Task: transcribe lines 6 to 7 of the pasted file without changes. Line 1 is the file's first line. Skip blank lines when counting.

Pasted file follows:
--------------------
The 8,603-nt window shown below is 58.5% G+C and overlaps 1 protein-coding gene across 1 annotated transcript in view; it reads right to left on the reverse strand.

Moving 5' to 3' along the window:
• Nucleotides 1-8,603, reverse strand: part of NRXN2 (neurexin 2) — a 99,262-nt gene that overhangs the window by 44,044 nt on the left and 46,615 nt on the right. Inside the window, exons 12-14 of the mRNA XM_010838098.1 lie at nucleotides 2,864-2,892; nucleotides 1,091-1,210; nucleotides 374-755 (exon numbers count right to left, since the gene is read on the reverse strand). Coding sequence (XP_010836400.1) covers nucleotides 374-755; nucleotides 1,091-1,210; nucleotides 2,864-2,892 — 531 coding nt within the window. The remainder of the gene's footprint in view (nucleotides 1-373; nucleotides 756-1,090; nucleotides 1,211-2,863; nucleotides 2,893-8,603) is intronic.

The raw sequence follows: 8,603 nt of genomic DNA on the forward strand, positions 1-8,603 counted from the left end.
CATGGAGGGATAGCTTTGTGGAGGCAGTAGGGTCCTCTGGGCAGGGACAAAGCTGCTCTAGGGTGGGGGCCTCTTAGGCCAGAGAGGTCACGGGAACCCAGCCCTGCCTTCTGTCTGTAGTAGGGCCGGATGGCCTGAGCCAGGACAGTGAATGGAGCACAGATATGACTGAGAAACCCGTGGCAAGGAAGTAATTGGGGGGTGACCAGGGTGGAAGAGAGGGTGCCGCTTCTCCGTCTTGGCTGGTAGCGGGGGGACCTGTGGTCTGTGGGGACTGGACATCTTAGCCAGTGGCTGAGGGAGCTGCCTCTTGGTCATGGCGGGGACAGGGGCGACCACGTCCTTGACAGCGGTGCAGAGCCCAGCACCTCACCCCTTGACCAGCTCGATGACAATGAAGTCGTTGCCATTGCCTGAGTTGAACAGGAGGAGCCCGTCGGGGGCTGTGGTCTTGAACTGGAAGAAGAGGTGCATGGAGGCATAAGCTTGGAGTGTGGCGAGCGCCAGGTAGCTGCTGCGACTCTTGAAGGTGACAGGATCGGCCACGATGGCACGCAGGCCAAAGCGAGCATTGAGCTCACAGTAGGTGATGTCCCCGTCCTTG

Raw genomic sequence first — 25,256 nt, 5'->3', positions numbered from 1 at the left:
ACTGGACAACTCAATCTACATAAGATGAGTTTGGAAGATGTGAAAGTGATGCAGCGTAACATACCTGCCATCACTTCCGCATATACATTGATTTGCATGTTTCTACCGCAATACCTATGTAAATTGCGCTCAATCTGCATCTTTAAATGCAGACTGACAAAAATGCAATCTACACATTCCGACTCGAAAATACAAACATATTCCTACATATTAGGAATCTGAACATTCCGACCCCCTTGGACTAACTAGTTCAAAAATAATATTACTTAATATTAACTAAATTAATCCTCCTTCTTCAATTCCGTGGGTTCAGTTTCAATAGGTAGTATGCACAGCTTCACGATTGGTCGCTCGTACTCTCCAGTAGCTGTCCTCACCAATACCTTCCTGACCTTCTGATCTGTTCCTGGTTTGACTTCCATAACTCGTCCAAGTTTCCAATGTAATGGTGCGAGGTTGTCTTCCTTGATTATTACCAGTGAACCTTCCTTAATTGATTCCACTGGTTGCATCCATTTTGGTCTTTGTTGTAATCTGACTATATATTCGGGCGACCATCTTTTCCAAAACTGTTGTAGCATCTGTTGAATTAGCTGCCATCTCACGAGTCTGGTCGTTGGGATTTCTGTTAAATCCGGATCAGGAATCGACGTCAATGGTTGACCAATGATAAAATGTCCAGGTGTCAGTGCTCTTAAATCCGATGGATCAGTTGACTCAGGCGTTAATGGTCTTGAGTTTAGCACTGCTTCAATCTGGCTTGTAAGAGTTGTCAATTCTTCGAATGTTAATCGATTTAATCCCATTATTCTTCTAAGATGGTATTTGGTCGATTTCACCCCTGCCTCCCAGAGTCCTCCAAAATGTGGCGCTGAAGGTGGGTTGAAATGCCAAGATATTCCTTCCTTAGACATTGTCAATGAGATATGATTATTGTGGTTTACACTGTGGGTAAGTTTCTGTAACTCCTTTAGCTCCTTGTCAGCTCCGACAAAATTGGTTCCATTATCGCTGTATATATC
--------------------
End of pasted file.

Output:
Raw genomic sequence first — 25,256 nt, 5'->3', positions numbered from 1 at the left:
ACTGGACAACTCAATCTACATAAGATGAGTTTGGAAGATGTGAAAGTGATGCAGCGTAACATACCTGCCATCACTTCCGCATATACATTGATTTGCATGTTTCTACCGCAATACCTATGTAAATTGCGCTCAATCTGCATCTTTAAATGCAGACTGACAAAAATGCAATCTACACATTCCGACTCGAAAATACAAACATATTCCTACATATTAGGAATCTGAACATTCCGACCCCCTTGGACTAACTAGTTCAAAAATAATATTACTTAATATTAACTAAATTAATCCTCCTTCTTCAATTCCGTGGGTTCAGTTTCAATAGGTAGTATGCACAGCTTCACGATTGGTCGCTCGTACTCTCCAGTAGCTGTCCTCACCAATACCTTCCTGACCTTCTGATCTGTTCCTGGTTTGACTTCCATAACTCGTCCAAGTTTCCAATGTAATGGTGCGAGGTTGTCTTCCTTGATTATTACCAGTGAACCTTCCTTAATTGATTCCACTGGTTGCATCCATTTTGGTCTTTGTTGTAATCTGACTATATATTCGGGCGACCATCTTTTCCAAAACTGTTGTAGCATCTGTTGAATTAGCTGCCATCTCACGAGTCTGGTCGTTGGGATTTCTGTTAAATCCGGATCAGGAATCGACGTCAATGGTTGACCAATGATAAAATGTCCAGGTGTCAGTGCTCTTAAATCCGATGGATCAGTTGACTCAGGCGTTAATGGTCTTGAGTTTAGCACTGCTTCAATCTGGCTTGTAAGAGTTGTCAATTCTTCGAATGTTAATCGATTTAATCCCATTATTCTTCTAAGATGGTATTTGGTCGATTTCACCCCTGCCTCCCAGAGTCCTCCAAAATGTGGCGCTGAAGGTGGGTTGAAATGCCAAGATATTCCTTCCTTAGACATTGTCAATGAGATATGATTATTGTGGTTTACACTGTGGGTAAGTTTCTGTAACTCCTTTAGCTCCTTGTCAGCTCCGACAAAATTGGTTCCATTATCGCTGTATATATC